Year 2013 would always be remembered as the year that witnessed a rare event in Pakistan’s political history. The smooth transition of power from PPP to PMLN prior to May 2013 General Elections was truly a remarkable event that shaped the path for days to come. The people finally felt that Pakistan’s stumbling economy could not handle another crackdown on democracy. The five years of PPP saw the success in Gwadar port project and advancement in Pak-Iran Gas pipeline deal. The new government was expected to bring out good results on the issues it promised in its manifesto. As a matter of concern the energy crises and security were amongst the major issues at hand. Both these issues are still a topic of serious concern for the general public. Add the shift in relations with the US over the drone strikes and you get a true picture of post-election Pakistan.
2013 was a year that marked another financial landmark for Pakistan. The country paid its 25th installment to the IMF from its impending debt. A total of $6.2 billion have been paid by Pakistan to the IMF since 2011. The slumps in bullion rates along with the fluctuations in exchange rate for the US dollar were possibly other financial highlights of 2013.
As for the social and political front, the year was marked by the huge pre-election sit in by Dr. Tahir ul Qadri in Islamabad and the post-election rigging charges by PTI over unexpected results throughout Pakistan. Both the issues were taken as steps of political immaturity by the international community in general yet had a huge impact on the life of a common citizen of Pakistan. The legacies left by former Chief of Army Staff General Ashfaq Parvez Kayani and that by former Chief Justice Iftikhar Muhammad Chaudhary are the ones that would mark the future of both the institutions in Pakistan. Military and Judiciary might change their perspective on political motivation on examples set by these two as they reshaped their institutional policies respectively.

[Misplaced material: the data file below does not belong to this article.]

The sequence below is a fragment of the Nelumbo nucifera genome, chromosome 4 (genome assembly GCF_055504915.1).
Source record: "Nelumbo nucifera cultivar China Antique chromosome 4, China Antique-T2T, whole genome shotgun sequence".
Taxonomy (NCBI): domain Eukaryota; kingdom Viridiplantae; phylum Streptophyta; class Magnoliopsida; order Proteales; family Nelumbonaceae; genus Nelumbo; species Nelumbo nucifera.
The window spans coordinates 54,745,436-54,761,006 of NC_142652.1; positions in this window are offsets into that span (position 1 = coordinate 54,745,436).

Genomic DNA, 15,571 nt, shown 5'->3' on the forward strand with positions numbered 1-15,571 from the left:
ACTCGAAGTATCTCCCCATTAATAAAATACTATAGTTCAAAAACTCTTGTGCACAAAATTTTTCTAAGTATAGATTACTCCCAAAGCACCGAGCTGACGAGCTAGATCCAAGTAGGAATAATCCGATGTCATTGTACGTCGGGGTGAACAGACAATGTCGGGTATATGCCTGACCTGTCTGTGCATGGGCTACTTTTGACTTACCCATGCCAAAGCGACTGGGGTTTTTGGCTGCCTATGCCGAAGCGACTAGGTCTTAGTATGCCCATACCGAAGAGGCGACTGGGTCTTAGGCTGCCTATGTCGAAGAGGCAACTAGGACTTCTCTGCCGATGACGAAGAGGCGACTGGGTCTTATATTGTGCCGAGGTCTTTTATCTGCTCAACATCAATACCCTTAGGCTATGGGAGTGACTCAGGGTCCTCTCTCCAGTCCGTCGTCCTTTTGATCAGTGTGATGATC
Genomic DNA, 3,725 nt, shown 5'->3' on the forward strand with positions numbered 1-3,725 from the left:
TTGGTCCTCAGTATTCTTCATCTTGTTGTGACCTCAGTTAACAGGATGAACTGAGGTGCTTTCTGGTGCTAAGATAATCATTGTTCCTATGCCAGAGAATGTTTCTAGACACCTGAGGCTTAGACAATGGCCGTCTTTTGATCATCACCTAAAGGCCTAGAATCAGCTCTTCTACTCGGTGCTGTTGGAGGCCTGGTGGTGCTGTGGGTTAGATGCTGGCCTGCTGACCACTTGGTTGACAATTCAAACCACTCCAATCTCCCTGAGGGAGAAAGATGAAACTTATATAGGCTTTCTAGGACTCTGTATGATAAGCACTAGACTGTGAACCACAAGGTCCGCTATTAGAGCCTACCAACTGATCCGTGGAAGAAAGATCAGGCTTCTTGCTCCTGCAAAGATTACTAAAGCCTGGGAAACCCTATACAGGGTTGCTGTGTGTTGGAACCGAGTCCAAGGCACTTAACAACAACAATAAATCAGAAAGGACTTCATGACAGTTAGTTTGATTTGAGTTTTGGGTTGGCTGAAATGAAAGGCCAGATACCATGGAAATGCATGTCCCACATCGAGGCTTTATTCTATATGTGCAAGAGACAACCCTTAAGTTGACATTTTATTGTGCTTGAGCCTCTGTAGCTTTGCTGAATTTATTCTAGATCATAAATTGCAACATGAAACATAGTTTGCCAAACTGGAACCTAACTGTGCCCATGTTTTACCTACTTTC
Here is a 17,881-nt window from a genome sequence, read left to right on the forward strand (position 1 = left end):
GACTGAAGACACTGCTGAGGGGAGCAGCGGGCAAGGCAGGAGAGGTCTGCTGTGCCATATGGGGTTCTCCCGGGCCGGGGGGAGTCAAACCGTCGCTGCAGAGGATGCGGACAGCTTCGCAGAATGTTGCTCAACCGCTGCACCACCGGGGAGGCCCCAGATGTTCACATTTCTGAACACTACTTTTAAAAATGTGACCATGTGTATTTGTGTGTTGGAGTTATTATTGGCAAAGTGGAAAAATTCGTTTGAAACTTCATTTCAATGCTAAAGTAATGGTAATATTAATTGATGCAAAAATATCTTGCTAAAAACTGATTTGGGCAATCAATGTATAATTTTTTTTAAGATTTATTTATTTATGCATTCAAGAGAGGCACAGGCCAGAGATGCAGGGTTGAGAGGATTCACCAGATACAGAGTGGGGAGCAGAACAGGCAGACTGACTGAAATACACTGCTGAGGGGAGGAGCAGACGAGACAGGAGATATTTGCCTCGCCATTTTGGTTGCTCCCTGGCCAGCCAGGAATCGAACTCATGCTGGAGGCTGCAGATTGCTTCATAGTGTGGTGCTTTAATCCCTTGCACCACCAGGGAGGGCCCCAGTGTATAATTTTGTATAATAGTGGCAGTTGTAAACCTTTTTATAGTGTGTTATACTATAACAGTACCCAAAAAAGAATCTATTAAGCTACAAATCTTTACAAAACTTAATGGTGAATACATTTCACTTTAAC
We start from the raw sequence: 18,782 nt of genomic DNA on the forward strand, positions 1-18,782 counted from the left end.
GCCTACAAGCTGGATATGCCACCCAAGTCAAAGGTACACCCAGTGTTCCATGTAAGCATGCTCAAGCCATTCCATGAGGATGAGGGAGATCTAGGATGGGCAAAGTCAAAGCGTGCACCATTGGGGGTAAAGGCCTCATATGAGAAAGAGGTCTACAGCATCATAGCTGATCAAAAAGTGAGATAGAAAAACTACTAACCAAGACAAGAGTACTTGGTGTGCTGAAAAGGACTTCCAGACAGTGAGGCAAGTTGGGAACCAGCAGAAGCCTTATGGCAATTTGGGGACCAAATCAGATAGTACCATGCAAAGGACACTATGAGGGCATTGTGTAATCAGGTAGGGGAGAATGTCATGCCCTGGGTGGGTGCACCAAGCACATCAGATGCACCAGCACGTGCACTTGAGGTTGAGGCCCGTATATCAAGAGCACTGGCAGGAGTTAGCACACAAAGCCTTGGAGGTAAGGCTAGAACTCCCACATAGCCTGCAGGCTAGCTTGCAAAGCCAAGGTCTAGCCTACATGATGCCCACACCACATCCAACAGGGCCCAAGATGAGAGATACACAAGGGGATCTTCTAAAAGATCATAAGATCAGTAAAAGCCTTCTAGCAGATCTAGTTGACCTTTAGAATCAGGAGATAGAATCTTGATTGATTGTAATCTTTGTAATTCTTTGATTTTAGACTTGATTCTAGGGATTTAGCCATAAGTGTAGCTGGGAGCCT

The security issues remain the prime concern for the country as the nation oversees a slight decrease in the fundamentalist violence in the areas bordering with Afghanistan. The issue remains of prime concern in Karachi and Baluchistan where the situation gets worse every day. Security concerns remained the major challenge for the government that it has yet to take under control.
The New Year might not bring something revolutionary different for Pakistan in any of the mentioned fronts but it certainly holds the key for the next 3 years of Nawaz government. If PML-N somehow manages to formulate a consensus with PTI, PPP and other major political forces in the country, it could bring a revolutionary change as the US and NATO plan a pull out of its forces from Afghanistan. Pakistan holds the pivotal position to dictate its terms on the US and NATO at this crucial time yet it might fall behind if a political consensus is not developed. The key remains in the hand of third time premiere Nawaz Sharif who can write his destiny and that of the country during the first few months of 2014.